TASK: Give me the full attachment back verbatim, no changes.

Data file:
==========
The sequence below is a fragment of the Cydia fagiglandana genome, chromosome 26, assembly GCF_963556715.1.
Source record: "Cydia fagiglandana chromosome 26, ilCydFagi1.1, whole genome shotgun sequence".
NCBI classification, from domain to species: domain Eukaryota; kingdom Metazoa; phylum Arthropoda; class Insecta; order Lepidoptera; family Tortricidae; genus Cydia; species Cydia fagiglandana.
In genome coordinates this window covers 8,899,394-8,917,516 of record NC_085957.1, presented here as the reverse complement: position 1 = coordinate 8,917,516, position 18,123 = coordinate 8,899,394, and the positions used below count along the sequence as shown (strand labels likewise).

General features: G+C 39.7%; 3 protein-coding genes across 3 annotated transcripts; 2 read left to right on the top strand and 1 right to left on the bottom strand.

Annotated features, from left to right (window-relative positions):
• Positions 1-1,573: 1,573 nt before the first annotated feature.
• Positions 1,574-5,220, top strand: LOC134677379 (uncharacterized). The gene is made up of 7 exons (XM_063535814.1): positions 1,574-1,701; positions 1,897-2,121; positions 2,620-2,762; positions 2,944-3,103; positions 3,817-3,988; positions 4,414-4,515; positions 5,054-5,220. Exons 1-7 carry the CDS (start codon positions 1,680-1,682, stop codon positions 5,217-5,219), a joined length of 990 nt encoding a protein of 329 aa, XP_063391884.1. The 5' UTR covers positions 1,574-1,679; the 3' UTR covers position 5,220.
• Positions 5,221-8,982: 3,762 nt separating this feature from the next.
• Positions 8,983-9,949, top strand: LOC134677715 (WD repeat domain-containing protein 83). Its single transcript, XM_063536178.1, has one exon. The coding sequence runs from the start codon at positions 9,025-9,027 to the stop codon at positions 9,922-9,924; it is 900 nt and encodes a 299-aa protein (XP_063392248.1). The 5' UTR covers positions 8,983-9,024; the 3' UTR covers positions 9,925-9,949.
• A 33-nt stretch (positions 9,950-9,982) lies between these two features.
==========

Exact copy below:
The sequence below is a fragment of the Cydia fagiglandana genome, chromosome 26, assembly GCF_963556715.1.
Source record: "Cydia fagiglandana chromosome 26, ilCydFagi1.1, whole genome shotgun sequence".
NCBI classification, from domain to species: domain Eukaryota; kingdom Metazoa; phylum Arthropoda; class Insecta; order Lepidoptera; family Tortricidae; genus Cydia; species Cydia fagiglandana.
In genome coordinates this window covers 8,899,394-8,917,516 of record NC_085957.1, presented here as the reverse complement: position 1 = coordinate 8,917,516, position 18,123 = coordinate 8,899,394, and the positions used below count along the sequence as shown (strand labels likewise).

General features: G+C 39.7%; 3 protein-coding genes across 3 annotated transcripts; 2 read left to right on the top strand and 1 right to left on the bottom strand.

Annotated features, from left to right (window-relative positions):
• Positions 1-1,573: 1,573 nt before the first annotated feature.
• Positions 1,574-5,220, top strand: LOC134677379 (uncharacterized). The gene is made up of 7 exons (XM_063535814.1): positions 1,574-1,701; positions 1,897-2,121; positions 2,620-2,762; positions 2,944-3,103; positions 3,817-3,988; positions 4,414-4,515; positions 5,054-5,220. Exons 1-7 carry the CDS (start codon positions 1,680-1,682, stop codon positions 5,217-5,219), a joined length of 990 nt encoding a protein of 329 aa, XP_063391884.1. The 5' UTR covers positions 1,574-1,679; the 3' UTR covers position 5,220.
• Positions 5,221-8,982: 3,762 nt separating this feature from the next.
• Positions 8,983-9,949, top strand: LOC134677715 (WD repeat domain-containing protein 83). Its single transcript, XM_063536178.1, has one exon. The coding sequence runs from the start codon at positions 9,025-9,027 to the stop codon at positions 9,922-9,924; it is 900 nt and encodes a 299-aa protein (XP_063392248.1). The 5' UTR covers positions 8,983-9,024; the 3' UTR covers positions 9,925-9,949.
• A 33-nt stretch (positions 9,950-9,982) lies between these two features.